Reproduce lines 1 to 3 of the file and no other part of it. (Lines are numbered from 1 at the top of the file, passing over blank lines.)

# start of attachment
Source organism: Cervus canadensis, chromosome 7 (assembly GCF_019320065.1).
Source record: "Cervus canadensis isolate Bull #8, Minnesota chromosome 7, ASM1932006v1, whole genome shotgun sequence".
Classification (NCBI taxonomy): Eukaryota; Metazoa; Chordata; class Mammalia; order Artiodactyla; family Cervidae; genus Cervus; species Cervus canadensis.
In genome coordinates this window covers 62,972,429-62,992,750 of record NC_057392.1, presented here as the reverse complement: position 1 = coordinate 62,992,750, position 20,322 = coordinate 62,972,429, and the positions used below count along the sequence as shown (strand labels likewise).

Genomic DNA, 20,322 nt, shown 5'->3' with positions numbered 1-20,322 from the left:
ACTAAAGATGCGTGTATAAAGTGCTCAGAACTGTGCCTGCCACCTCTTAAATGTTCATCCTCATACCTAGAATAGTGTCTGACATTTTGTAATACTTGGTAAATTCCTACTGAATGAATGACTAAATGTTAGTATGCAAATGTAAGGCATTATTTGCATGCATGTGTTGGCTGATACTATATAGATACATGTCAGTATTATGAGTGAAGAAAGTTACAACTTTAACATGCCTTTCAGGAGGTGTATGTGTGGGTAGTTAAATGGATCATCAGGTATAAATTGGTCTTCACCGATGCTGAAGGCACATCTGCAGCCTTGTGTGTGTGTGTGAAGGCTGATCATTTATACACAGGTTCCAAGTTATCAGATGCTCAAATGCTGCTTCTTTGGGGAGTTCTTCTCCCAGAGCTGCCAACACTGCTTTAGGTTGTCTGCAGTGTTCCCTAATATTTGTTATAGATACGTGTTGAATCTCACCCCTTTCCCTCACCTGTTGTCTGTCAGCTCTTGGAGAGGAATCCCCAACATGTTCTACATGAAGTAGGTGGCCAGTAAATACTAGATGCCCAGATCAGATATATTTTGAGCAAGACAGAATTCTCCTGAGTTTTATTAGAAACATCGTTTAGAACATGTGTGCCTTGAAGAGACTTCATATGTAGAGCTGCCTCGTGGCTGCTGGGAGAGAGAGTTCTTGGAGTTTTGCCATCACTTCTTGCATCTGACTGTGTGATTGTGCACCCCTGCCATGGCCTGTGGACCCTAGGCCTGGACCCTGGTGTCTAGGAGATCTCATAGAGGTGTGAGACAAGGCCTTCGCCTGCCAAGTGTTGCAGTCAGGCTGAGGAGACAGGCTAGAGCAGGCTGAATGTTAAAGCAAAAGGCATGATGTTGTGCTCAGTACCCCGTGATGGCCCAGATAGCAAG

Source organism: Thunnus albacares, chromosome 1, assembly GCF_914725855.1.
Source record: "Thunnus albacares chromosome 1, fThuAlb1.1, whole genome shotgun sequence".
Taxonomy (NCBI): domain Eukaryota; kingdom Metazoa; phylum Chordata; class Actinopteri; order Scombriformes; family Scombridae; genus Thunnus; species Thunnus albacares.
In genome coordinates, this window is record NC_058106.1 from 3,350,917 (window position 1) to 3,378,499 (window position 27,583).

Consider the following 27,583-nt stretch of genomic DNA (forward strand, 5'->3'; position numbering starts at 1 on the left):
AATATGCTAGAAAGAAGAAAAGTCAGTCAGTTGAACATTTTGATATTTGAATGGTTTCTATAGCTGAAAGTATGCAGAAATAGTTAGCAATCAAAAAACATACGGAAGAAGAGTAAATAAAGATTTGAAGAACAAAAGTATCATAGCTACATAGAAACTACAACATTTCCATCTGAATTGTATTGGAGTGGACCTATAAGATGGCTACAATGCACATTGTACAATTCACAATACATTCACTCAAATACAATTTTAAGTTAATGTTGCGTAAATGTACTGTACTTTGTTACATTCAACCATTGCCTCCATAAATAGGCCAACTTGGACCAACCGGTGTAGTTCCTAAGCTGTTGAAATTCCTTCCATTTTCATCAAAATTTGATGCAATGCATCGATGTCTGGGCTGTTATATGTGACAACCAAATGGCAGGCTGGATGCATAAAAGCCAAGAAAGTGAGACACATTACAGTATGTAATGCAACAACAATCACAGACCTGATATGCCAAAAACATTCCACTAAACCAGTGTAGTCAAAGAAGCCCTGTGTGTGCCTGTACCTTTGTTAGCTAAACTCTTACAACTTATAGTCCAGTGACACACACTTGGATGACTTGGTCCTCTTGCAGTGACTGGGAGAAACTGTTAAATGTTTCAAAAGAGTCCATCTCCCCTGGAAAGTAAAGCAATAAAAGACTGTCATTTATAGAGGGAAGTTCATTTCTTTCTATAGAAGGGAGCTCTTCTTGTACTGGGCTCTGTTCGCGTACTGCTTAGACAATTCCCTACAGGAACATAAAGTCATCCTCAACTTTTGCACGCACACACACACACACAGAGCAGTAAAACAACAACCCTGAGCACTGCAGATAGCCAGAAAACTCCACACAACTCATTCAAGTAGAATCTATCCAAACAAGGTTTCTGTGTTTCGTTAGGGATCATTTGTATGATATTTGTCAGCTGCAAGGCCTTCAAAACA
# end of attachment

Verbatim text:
Source organism: Cervus canadensis, chromosome 7 (assembly GCF_019320065.1).
Source record: "Cervus canadensis isolate Bull #8, Minnesota chromosome 7, ASM1932006v1, whole genome shotgun sequence".
Classification (NCBI taxonomy): Eukaryota; Metazoa; Chordata; class Mammalia; order Artiodactyla; family Cervidae; genus Cervus; species Cervus canadensis.